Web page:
Tuesday, June 2, 2020

Outer Order, Inner Calm by Gretchen Rubin

Outer Order, Inner Calm: Declutter and Organize to Make More Room for Happiness by Gretchen Rubin
Read by Gretchen Rubin
Published March 2019 by Potter/Ten Speed/Harmony/Rodale
Source: audiobook checked out from my local library

Publisher's Summary:
Gretchen Rubin knows firsthand that creating order can make our lives happier, healthier, more productive, and more creative. But for most of us, a rigid, one-size-fits-all solution doesn't work. When we tailor our approach to suit our own particular challenges and habits, we can find inner calm.

With a sense of fun, and a clear idea of what’s realistic for most people, Rubin suggests dozens of manageable tips and tricks for creating a more serene, orderly environment, including:

• Never label anything “miscellaneous.”
• Ask yourself, “Do I need more than one?”
• Don’t aim for minimalism.
• Remember: If you can’t retrieve it, you won’t use it.
• Stay current with a child’s interests.
• Beware the urge to “procrasticlear.”

By getting rid of things we don’t use, don’t need, or don’t love, we free our minds (and our shelves) for what we truly value.

My Thoughts:
Let's be honest, you don't really need to read my review to know, if you read my Sunday posts regularly, that this was a book that was perfect for me. I'm forever talking about how much better I feel when I've decluttered a closet or made a drop off at my local Goodwill. Which might also beg the question, why did I even bother to read this book given that I'm already on board?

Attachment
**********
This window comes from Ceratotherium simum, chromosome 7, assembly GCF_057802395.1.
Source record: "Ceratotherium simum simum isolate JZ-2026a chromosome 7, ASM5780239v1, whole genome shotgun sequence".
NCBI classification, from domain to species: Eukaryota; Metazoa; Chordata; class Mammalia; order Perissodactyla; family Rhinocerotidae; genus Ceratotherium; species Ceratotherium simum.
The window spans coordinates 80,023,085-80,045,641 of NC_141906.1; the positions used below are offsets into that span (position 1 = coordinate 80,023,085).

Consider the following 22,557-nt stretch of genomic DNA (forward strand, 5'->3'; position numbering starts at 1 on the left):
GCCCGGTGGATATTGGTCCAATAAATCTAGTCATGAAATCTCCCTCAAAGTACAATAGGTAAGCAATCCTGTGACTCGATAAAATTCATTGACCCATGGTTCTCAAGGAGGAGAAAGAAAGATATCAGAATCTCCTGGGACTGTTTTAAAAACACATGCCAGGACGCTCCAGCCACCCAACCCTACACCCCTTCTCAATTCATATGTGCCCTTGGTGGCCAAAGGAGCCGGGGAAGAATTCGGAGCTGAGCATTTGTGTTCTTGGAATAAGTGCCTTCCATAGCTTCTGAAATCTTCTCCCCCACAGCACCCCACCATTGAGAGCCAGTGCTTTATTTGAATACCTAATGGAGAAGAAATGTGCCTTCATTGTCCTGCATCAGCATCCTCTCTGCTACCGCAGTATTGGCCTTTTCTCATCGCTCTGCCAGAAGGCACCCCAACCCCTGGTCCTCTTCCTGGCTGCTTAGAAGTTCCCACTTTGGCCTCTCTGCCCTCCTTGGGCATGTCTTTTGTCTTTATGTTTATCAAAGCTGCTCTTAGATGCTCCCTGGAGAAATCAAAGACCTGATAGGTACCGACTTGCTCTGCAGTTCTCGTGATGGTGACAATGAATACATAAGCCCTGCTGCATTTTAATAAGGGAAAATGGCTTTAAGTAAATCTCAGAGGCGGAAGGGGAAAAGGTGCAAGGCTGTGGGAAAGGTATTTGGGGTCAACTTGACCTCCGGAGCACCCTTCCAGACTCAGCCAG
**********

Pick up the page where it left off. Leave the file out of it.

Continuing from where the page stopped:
Well, to begin with, every book I read about decluttering brings me fresh ideas and the inspiration to dig back in to all of our "stuff." Different people bring different approaches - Marie Kondo believes that her method will work for everyone and has some very definite ideas about how things must be done. Rubin, on the other hand, believes that there is no one-size-fits-all solution for anything, including decluttering. Instead she offers a wide variety of ideas that can be tailored to the way that you live, learn, and are most productive.

The reason to work toward achieving outer order is essentially the same no matter what approach you use. According to Rubin:
"Outer order saves time, money, space, energy, and patience."
Further, she does offer this "golden rule" that is the one thing she says will help everyone.
"Have nothing in your houses that you do not know to be useful or believe to be beautiful." 
Now that's a rule I think we can all strive for; at least we're not holding up our toilet plungers asking ourselves if they bring us joy.

To be honest, there was a lot here that was not new to me since I listen to Rubin's Happier podcast. Still, I'm seriously considering picking up this book in print. I recently confessed to my friends, who know me to be a person who loves to clear things out, that I have a hard time getting rid my kids thing. In this book, I may have found the push I need to, at the very least, vastly reduce what I've kept. But I feel like I need the book at hand to remind me to do that. On the other hand, Rubin does tell readers to ask themselves if they need more than one. And you know that I already have a half dozen organizing books sitting on my bookshelves collecting dust. The struggle is real people, which is why I'm always looking for new inspiration!

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